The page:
If you thought Republicans demagogued the health care bill last year by describing what could happen to seniors’ medical care with the $500 billion in cuts to Medicare, you haven’t seen anything yet.
Democrats, who are well aware that Sen. John McCain’s eight-point advantage among seniors in 2008 grew to a 21-point advantage for Republicans in 2010, are far more eager to use Rep. Ryan’s budget as the defining political argument for the next 19 months than they are to sit across from him at the negotiating table and find a deal on these huge deficit drivers.
Watch carefully Tuesday how the Democratic National Committee, Democratic Congressional Campaign Committee and Democratic Senatorial Campaign Committee will immediately hammer away at Republicans pressuring them to embrace or reject Rep. Ryan’s plan. And unless President Obama declares that kind of politicizing out of bounds, it’ll likely continue from now through November 2012.
With budget talks on Capitol Hill seemingly headed nowhere fast, a bipartisan group of congressional leaders will make the short trek down Pennsylvania Avenue to the White House Tuesday morning to see if a change of scenery will help move negotiations along.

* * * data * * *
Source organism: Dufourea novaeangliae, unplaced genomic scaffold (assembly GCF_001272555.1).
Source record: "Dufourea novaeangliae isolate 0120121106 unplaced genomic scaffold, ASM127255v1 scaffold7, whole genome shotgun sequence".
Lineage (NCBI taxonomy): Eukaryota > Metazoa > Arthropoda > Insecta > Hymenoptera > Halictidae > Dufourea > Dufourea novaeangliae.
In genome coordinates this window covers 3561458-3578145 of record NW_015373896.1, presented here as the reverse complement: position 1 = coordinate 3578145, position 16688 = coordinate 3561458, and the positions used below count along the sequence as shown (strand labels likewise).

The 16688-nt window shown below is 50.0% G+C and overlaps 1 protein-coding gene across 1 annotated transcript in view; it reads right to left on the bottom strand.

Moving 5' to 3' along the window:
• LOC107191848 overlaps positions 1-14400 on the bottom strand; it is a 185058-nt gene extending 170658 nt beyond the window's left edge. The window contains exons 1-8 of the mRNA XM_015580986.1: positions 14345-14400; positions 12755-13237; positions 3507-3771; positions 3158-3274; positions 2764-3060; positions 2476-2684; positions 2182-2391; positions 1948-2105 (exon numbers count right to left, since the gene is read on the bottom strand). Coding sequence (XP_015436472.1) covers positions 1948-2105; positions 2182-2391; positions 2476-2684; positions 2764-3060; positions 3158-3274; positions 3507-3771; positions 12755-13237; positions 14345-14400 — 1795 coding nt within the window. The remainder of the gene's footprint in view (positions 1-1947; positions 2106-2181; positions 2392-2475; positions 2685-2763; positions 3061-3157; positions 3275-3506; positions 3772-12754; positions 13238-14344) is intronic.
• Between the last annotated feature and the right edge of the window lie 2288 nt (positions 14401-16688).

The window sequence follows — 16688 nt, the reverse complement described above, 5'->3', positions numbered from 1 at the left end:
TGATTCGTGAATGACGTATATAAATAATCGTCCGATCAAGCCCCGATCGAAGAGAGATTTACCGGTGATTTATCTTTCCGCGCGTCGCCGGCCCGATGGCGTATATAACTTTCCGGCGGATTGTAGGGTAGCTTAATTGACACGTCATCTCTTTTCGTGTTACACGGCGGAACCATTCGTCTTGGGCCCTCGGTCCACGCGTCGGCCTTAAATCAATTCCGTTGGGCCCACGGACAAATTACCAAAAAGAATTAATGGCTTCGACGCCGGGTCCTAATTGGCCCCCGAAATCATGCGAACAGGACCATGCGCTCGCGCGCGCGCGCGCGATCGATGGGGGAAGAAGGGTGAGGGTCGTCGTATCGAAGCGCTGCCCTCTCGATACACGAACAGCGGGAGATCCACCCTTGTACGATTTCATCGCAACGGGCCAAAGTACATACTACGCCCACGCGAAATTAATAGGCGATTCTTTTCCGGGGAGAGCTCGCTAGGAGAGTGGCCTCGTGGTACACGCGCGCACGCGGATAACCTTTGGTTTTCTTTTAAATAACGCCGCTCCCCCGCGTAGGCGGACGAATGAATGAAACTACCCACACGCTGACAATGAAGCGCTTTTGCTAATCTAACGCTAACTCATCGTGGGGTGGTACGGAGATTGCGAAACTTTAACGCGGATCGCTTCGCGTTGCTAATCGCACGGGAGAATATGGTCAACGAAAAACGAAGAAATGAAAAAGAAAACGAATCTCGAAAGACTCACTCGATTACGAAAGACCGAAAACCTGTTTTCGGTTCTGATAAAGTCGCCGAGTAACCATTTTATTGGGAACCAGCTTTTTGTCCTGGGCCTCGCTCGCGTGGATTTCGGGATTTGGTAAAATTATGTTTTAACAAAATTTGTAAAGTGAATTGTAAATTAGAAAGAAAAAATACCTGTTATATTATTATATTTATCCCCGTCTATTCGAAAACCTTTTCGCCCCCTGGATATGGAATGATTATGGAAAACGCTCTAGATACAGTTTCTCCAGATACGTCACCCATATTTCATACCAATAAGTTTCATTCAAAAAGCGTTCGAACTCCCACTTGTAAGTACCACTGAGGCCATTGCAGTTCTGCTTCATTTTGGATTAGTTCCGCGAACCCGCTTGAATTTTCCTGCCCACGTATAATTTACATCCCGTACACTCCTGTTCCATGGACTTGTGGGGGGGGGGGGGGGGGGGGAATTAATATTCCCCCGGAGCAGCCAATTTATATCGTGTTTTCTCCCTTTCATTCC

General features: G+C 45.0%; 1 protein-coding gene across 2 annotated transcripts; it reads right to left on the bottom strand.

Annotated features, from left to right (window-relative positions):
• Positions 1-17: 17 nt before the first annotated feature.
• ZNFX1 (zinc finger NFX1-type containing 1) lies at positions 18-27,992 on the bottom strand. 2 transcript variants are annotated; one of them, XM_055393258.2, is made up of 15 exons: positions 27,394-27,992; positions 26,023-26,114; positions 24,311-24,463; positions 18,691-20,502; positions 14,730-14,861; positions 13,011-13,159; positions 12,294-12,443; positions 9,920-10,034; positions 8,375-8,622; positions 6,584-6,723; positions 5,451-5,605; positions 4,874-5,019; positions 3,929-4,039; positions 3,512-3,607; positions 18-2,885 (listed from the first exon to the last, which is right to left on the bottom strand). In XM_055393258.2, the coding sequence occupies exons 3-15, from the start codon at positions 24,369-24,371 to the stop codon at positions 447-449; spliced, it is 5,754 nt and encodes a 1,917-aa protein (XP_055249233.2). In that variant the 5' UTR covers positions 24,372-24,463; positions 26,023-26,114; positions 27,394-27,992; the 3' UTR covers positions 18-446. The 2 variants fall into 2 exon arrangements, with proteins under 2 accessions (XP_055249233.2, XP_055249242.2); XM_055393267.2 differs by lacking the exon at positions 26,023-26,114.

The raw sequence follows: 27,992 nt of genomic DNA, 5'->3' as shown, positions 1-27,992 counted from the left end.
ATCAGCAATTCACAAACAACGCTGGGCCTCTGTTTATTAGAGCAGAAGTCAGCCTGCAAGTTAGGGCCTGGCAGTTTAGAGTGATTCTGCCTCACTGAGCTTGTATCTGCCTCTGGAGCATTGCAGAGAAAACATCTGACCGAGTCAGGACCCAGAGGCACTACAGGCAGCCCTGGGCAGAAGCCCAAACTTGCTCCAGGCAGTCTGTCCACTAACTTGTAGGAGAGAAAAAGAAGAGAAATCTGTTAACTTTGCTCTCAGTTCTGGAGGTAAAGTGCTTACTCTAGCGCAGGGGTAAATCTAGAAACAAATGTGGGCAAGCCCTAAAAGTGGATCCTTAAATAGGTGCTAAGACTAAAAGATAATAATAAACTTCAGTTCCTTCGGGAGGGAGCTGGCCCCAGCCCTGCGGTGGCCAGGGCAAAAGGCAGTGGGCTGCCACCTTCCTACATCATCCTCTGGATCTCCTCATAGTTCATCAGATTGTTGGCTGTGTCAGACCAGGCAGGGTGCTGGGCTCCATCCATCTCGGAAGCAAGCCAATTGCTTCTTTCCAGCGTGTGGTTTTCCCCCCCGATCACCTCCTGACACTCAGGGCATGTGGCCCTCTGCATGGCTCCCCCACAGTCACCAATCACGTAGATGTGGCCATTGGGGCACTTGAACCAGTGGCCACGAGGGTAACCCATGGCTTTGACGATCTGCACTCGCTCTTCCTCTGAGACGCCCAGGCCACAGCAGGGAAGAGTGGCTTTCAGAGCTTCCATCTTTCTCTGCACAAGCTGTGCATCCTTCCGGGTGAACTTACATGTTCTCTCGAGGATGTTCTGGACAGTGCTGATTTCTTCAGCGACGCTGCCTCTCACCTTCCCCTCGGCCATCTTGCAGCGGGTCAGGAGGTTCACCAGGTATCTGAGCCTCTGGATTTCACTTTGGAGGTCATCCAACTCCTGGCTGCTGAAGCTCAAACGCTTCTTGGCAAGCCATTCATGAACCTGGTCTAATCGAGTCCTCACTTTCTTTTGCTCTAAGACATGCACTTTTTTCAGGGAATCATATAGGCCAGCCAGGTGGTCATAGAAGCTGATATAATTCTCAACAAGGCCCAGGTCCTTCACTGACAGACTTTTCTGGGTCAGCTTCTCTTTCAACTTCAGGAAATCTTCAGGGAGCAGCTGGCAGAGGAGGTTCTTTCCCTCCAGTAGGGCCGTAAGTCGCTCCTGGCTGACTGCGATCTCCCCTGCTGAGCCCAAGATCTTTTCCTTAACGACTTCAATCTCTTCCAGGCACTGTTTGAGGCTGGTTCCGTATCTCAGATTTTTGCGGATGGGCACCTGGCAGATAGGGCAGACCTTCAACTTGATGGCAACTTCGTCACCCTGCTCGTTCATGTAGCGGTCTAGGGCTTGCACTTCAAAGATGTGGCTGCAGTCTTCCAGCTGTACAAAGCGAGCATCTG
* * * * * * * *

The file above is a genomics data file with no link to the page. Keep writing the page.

President Obama and Vice President Joe Biden, who has been tapped to lead the negotiations that have thus far primarily remained at the staff level, will sit down in the Oval Office with House Speaker John Boehner, Senate Majority Leader Harry Reid, Senate Appropriations Committee Chairman Dan Inouye and House Appropriations Committee Chairman Hal Rogers.
The meeting, scheduled for 10:15 a.m. EDT, is closed to the press, but both sides will almost certainly seek to shape the conversation in their favor once the doors open.
Tuesday’s gathering comes after a day of political posturing on both sides, with Rep. Boehner, R-Ohio, and Sen. Reid, D-Nev., each trying to blame the other for the current gridlock.
Rep. Boehner argued that Democrats have misrepresented the progress achieved in the talks to this point. “I’ve made clear that their $33 billion is not enough and many of the cuts that the White House and Senate Democrats are talking about are full of smoke and mirrors. That’s unacceptable,” the House speaker said in a statement.
Sen. Reid accused the Rep. Boehner of bowing to pressure from Tea Party members of the House Republican conference, who continue to insist on $61 billion in cuts, which the majority leader called “dangerous.”